Jason Sudeikis’s New Comedy Ted Lasso Is An Important Reminder About Why It’s Important To Be Nice
To paraphrase the legendary football pundit Jimmy Greaves, ‘football it’s a funny old game’, and those words have perhaps never been truer thanks to Jason Sudeikis and his new Apple TV Show, Ted Lasso.
An optimistic and surprisingly touching comedy, Ted Lasso sees the titular Ted (Jason Sudeikis) – a lower-tier Kansas college American football coach – be whisked away to the UK to coach AFC Richmond, a struggling English Premier League team, despite knowing almost nothing about the beautiful game.
It’s a recipe for disaster of course, and it soon becomes clear that Ted – despite his eternal optimism, hard work, and supernatural ability to be nice – is being set up to fail by his new boss Rebecca, who’s using him to get revenge on her husband who loved AFC Richmond more than he loved her.
Check out the trailer here:
Developed by Sudeikis and Bill Lawrence (of Scrubs fame) Ted Lasso takes liberal inspiration from about half a dozen aspirational, underdog, sports movies, and the show is effectively a fish-out-of-water comedy, drawing its humour not just from the subtle differences between Americans and Brits, but also the commonalities we can be ignorant to.
It’s those commonalities that Sudeikis was keen to explore in the show, drawing on lessons learned after his experience working in a European theatre earlier in the decade.
Sudeikis told UNILAD:
That was something I was lucky to learn in my time working in a theatre in Amsterdam, along with my buddies Brendan Hunt who plays Coach Beard and Joe Kelly who’s a writer/producer on the show. We all worked there and we got international audiences from Europe, Australia, Asia, and America and they were all laughing at the same thing.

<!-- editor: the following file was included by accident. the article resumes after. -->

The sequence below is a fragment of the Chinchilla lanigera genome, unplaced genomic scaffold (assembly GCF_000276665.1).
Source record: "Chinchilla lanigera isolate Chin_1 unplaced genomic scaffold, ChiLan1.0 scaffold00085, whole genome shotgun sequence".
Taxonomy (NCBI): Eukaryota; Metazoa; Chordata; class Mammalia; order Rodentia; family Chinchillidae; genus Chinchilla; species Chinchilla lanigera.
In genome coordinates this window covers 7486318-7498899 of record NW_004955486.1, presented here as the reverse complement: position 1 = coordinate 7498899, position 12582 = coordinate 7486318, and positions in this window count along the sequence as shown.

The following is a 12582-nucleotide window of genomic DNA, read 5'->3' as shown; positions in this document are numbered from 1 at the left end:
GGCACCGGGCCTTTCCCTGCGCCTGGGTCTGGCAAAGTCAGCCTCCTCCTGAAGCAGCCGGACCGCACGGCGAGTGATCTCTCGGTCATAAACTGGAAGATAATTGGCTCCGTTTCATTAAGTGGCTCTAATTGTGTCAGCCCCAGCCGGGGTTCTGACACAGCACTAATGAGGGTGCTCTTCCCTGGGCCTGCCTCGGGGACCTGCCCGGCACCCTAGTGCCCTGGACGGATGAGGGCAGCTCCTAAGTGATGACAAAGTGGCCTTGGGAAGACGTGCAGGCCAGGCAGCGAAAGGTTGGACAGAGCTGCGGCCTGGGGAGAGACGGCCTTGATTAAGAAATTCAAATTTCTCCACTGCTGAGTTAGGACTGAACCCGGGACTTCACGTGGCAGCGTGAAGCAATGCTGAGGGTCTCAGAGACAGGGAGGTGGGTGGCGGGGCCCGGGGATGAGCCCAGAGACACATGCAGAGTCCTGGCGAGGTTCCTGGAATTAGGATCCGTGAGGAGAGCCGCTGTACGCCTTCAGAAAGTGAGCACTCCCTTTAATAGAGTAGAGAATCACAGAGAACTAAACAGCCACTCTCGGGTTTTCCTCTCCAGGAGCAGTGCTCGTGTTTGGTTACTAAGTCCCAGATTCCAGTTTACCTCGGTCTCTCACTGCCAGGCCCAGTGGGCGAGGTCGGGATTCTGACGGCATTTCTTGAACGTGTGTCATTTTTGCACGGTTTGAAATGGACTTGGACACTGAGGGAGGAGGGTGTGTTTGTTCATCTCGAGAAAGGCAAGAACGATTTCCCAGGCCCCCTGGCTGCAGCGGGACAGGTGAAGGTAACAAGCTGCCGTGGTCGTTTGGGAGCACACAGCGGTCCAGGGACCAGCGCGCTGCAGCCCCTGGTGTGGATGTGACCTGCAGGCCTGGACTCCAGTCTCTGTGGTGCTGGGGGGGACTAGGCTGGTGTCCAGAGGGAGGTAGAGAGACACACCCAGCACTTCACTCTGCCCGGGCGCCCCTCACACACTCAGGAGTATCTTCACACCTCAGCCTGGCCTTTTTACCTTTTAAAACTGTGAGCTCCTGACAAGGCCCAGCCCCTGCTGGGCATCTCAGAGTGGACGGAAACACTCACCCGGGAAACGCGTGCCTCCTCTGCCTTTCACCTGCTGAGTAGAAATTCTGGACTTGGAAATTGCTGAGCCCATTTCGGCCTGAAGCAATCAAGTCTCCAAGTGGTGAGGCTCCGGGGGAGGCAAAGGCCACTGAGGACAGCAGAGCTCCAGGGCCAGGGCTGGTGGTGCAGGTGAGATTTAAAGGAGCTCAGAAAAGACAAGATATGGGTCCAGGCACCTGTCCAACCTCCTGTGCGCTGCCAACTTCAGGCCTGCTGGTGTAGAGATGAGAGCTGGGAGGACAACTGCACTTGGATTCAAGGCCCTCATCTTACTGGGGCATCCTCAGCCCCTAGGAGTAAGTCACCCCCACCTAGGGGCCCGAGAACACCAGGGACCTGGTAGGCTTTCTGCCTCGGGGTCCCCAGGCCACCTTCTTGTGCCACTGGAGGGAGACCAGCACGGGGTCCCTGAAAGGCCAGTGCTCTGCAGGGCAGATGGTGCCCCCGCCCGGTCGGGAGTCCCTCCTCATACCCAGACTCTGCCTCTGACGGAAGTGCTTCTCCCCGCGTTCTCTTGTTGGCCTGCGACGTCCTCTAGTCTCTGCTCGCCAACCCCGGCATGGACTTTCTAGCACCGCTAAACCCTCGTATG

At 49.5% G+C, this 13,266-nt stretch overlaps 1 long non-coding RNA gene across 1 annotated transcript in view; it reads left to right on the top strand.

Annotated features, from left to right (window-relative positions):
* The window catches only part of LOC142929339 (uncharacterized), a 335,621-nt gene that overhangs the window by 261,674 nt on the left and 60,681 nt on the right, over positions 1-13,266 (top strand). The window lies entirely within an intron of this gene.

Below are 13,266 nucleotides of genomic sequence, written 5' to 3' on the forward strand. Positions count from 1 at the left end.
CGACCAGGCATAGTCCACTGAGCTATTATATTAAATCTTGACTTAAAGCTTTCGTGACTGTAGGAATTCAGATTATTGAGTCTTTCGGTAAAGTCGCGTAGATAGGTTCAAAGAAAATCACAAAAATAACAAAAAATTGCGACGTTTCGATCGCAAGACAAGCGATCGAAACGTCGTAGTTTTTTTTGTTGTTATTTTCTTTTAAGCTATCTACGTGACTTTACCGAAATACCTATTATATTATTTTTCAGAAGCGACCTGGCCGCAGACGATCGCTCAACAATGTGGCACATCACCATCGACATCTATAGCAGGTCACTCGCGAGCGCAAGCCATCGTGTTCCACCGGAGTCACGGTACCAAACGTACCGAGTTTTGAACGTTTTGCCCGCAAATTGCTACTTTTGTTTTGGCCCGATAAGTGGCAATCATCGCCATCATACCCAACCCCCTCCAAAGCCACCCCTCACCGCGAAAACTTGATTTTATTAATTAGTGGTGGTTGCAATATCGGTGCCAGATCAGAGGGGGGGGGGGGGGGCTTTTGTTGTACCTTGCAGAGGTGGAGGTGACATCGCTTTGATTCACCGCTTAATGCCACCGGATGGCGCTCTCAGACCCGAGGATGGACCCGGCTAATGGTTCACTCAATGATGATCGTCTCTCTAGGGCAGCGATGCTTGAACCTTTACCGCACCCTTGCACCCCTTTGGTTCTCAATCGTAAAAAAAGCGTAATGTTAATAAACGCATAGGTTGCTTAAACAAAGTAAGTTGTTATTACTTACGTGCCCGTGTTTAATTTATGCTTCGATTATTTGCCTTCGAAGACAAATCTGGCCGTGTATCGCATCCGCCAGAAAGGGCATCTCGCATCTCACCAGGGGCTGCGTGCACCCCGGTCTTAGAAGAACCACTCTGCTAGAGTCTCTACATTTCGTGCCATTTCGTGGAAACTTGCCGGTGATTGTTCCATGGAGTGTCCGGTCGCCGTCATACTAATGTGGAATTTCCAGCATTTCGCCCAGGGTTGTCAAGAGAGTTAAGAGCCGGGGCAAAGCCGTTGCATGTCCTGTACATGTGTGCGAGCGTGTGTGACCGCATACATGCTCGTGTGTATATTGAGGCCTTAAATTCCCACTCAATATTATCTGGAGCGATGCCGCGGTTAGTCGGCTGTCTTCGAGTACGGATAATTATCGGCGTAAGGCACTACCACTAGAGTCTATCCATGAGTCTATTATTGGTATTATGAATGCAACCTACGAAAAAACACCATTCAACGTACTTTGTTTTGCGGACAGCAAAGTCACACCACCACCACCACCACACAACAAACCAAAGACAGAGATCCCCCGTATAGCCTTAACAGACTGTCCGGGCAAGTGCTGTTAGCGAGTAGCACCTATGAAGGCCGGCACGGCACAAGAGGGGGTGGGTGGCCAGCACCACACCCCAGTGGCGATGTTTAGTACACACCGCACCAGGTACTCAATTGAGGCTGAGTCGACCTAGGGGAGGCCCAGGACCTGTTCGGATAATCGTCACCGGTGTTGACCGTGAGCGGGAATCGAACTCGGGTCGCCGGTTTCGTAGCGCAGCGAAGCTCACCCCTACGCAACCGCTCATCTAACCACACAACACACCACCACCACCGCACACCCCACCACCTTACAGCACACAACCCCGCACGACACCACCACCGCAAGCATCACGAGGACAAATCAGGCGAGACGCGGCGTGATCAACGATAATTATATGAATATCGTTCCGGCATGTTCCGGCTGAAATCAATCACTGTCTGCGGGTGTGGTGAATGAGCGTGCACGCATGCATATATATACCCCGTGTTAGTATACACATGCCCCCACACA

So, as much as we say things like ‘Germans are like this’, and ‘French people are like this’, I think we all go through the same stuff, you know? And I think that’s a point of view of [Ted Lasso].
Jason went on to point out the similarities between Americans and British sense of humour pointing out that, as much as we Brits might like to pretend we have a more refined sense of humour, shows that succeed here in the UK often succeed over the Pond and vice versa.
Look at the success of things like I May Destroy You, Fleabag or even, in my opinion, the granddaddy of them all, the British Office. They’re all international successes that changed television for the better and that can’t happen, for right or wrong, without coming through the US. And that happens for two reasons: one, they’re created by truly brilliant people, and two, they speak to things that we all go through.
Our conversation inevitably then turned then to the US version of The Office, a show we both agreed was brilliant, specifically the way in which the show’s writers cleverly made Michael Scott much more sympathetic than his UK equivalent, David Brent. Interestingly the comparison between Scott and Brent is an apt one when talking about Ted Lasso as a character.